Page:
Problems with existing sludge disposal practices, combined with new information about its nutritive and soil-conditioning qualities, have led to accepted practices of land application of sludge. Both the Department of Transportation, as an agency with large land holdings and landscaping needs, and municipalities in Washington State may benefit from land application of sludge on roadsides.
The use of sewage sludge on roadsides can potentially improve the growth of erosion control grasses, shrubs and trees while minimizing the costs for subsequent reseeding, replanting, or refertilization. Proper site selection and management techniques can potentially minimize public health and environmental impacts from heavy metals, nitrates, pathogens and organic toxicants. Steep roadside slopes, where erosion control is most needed, present a challenge to existing sludge application techniques, but one that is not insurmountable.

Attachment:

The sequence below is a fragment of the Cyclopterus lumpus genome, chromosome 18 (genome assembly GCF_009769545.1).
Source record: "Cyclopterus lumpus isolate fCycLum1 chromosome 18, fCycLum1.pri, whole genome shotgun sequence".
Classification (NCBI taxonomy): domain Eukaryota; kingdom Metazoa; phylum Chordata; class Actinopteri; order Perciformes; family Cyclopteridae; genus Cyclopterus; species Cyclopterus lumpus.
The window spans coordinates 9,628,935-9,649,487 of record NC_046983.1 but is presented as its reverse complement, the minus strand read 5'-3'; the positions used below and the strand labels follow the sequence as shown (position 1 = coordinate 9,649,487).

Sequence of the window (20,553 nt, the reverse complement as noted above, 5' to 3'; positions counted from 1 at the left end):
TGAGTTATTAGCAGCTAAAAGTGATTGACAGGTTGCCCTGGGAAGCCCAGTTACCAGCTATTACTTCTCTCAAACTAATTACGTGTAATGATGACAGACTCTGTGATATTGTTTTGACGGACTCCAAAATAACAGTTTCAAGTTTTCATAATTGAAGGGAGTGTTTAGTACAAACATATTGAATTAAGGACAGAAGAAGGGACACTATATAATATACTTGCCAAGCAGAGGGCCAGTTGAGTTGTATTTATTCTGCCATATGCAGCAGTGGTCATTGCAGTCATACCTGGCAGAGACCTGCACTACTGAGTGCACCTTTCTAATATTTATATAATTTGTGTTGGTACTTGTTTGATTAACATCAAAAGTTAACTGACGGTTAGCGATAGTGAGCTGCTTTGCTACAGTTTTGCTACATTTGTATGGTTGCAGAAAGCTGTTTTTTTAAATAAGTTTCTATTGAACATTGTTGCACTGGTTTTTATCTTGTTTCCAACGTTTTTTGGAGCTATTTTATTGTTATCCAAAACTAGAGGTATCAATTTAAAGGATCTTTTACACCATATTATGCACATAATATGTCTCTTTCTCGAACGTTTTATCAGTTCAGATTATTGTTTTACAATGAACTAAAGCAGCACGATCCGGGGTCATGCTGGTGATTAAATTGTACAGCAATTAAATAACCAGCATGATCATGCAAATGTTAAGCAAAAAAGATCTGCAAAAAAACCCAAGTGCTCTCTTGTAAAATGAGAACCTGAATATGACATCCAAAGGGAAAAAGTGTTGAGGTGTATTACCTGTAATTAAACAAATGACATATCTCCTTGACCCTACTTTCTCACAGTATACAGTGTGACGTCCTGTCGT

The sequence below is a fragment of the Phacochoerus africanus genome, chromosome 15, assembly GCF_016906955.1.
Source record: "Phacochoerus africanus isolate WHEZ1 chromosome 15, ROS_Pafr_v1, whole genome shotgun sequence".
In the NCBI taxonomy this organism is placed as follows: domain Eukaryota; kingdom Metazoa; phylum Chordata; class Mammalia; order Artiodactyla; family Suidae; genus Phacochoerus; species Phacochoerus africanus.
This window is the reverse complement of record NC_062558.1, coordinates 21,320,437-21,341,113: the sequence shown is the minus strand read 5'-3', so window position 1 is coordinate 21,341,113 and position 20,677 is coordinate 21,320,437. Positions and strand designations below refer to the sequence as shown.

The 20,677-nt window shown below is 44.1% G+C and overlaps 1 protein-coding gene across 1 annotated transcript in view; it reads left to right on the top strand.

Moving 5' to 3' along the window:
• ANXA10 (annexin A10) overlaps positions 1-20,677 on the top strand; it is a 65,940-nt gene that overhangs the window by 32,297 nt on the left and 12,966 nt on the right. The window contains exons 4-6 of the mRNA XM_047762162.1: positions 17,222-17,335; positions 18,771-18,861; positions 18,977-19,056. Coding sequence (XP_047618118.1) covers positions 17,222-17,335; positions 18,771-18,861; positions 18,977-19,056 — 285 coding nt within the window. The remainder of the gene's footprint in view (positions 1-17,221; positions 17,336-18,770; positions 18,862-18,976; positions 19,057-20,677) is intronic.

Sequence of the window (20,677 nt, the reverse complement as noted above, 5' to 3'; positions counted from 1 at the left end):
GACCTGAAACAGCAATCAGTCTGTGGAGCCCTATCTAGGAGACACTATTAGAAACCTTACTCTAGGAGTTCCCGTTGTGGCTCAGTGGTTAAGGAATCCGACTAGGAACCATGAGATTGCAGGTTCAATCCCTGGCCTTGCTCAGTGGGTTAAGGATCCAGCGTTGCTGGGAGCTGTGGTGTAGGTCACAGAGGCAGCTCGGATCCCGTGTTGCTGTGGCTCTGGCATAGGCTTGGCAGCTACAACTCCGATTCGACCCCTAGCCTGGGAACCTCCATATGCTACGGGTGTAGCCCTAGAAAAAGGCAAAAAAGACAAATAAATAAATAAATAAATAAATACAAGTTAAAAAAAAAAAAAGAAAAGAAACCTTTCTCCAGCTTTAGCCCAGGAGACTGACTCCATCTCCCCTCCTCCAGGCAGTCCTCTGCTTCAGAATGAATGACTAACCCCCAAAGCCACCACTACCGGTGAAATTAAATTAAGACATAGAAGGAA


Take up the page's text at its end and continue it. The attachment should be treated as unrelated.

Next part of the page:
A review of current national and local research, and a cost comparison analysis, have shown that roadside utilization of sludge may be a feasible practice without infringing on the health, safety and welfare of the public. Tasks are outlined for a demonstration study to investigate application techniques, vegetation types, public health and environmental impacts, and public acceptance and education.